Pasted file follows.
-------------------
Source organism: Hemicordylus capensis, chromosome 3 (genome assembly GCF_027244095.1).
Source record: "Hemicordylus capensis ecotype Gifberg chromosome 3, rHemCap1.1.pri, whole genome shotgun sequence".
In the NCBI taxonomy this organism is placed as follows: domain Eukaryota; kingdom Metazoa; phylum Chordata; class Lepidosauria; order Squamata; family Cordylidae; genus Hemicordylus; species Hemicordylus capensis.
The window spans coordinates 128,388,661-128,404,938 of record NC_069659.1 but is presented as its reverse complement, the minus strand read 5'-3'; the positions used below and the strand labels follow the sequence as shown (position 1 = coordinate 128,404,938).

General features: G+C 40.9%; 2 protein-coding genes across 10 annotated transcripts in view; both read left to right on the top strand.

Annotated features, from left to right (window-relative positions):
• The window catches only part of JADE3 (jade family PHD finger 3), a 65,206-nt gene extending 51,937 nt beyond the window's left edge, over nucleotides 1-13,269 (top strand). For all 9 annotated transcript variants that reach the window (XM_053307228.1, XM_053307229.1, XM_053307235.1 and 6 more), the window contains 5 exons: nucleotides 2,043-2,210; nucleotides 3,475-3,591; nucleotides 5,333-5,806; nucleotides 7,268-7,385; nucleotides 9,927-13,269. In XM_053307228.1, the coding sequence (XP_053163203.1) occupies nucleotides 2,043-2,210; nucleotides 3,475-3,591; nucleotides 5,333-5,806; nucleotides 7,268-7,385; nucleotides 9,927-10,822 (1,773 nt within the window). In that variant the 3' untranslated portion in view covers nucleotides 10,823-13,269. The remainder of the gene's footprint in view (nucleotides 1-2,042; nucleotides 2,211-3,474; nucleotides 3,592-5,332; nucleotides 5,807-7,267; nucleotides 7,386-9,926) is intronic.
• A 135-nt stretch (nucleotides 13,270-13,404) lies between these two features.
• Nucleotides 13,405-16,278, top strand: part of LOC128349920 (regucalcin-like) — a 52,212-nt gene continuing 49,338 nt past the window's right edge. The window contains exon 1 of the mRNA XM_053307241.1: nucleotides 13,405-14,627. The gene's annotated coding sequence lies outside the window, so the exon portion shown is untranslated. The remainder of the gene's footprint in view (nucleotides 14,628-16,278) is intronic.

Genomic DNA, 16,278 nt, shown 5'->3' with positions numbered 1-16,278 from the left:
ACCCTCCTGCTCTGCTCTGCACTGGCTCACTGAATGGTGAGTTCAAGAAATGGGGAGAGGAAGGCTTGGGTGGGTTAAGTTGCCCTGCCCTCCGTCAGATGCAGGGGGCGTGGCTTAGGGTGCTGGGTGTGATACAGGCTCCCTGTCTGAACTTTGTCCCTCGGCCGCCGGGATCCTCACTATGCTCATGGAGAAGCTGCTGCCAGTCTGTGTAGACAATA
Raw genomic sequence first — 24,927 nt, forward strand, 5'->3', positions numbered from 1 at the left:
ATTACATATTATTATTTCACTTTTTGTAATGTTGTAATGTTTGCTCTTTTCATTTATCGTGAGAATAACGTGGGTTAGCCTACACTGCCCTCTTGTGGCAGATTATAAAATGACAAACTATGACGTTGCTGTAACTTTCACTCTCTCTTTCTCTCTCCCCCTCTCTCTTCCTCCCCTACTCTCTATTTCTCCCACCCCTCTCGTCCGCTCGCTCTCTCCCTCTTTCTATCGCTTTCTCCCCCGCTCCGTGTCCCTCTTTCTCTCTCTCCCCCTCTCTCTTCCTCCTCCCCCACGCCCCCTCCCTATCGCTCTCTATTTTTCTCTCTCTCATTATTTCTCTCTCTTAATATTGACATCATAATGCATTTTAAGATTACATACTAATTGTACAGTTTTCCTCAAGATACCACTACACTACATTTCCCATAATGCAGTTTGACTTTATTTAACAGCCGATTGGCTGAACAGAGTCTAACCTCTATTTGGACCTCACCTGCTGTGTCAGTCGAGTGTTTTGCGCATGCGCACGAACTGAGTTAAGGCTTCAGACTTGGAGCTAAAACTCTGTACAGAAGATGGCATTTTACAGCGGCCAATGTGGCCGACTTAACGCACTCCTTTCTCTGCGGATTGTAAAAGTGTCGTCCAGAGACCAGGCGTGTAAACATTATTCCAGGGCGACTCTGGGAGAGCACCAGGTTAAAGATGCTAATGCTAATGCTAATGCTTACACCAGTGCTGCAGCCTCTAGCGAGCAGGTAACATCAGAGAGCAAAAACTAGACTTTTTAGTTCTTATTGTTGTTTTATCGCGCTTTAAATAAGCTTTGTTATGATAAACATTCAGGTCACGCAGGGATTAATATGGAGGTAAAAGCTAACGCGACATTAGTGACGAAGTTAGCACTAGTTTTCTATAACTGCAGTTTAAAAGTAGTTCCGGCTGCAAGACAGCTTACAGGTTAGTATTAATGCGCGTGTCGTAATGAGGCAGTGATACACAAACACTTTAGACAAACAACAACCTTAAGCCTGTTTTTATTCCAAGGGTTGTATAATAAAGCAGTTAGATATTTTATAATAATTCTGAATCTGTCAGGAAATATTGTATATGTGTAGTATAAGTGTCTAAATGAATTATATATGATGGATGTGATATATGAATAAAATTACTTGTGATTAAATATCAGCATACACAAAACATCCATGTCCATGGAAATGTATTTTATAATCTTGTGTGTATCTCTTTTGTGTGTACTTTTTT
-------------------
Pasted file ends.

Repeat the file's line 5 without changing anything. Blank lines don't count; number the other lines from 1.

General features: G+C 40.9%; 2 protein-coding genes across 10 annotated transcripts in view; both read left to right on the top strand.